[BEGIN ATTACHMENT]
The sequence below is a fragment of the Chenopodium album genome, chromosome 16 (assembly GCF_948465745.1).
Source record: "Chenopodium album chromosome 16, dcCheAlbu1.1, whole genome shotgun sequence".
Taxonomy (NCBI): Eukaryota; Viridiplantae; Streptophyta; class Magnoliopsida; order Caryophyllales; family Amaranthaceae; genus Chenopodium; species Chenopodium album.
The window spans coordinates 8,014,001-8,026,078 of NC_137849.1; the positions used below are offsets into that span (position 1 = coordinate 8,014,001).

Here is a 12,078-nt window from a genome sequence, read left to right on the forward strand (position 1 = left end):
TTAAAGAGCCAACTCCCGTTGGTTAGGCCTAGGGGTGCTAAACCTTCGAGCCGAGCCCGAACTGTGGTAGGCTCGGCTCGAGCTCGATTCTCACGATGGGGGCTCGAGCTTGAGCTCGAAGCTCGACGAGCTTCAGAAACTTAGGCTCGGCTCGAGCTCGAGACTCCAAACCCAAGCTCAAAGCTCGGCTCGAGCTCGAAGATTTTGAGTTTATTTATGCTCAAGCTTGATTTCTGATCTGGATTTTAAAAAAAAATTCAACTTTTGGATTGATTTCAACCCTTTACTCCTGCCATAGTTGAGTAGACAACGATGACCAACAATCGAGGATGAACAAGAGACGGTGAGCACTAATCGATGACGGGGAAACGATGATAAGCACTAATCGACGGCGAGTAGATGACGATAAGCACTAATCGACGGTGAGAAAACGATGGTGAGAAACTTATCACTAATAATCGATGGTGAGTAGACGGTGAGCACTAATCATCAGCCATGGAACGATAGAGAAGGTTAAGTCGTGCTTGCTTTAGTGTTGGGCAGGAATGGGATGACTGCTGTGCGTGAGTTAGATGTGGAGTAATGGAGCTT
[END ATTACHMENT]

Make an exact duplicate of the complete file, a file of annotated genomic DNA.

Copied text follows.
The sequence below is a fragment of the Chenopodium album genome, chromosome 16 (assembly GCF_948465745.1).
Source record: "Chenopodium album chromosome 16, dcCheAlbu1.1, whole genome shotgun sequence".
Taxonomy (NCBI): Eukaryota; Viridiplantae; Streptophyta; class Magnoliopsida; order Caryophyllales; family Amaranthaceae; genus Chenopodium; species Chenopodium album.
The window spans coordinates 8,014,001-8,026,078 of NC_137849.1; the positions used below are offsets into that span (position 1 = coordinate 8,014,001).

Here is a 12,078-nt window from a genome sequence, read left to right on the forward strand (position 1 = left end):
TTAAAGAGCCAACTCCCGTTGGTTAGGCCTAGGGGTGCTAAACCTTCGAGCCGAGCCCGAACTGTGGTAGGCTCGGCTCGAGCTCGATTCTCACGATGGGGGCTCGAGCTTGAGCTCGAAGCTCGACGAGCTTCAGAAACTTAGGCTCGGCTCGAGCTCGAGACTCCAAACCCAAGCTCAAAGCTCGGCTCGAGCTCGAAGATTTTGAGTTTATTTATGCTCAAGCTTGATTTCTGATCTGGATTTTAAAAAAAAATTCAACTTTTGGATTGATTTCAACCCTTTACTCCTGCCATAGTTGAGTAGACAACGATGACCAACAATCGAGGATGAACAAGAGACGGTGAGCACTAATCGATGACGGGGAAACGATGATAAGCACTAATCGACGGCGAGTAGATGACGATAAGCACTAATCGACGGTGAGAAAACGATGGTGAGAAACTTATCACTAATAATCGATGGTGAGTAGACGGTGAGCACTAATCATCAGCCATGGAACGATAGAGAAGGTTAAGTCGTGCTTGCTTTAGTGTTGGGCAGGAATGGGATGACTGCTGTGCGTGAGTTAGATGTGGAGTAATGGAGCTT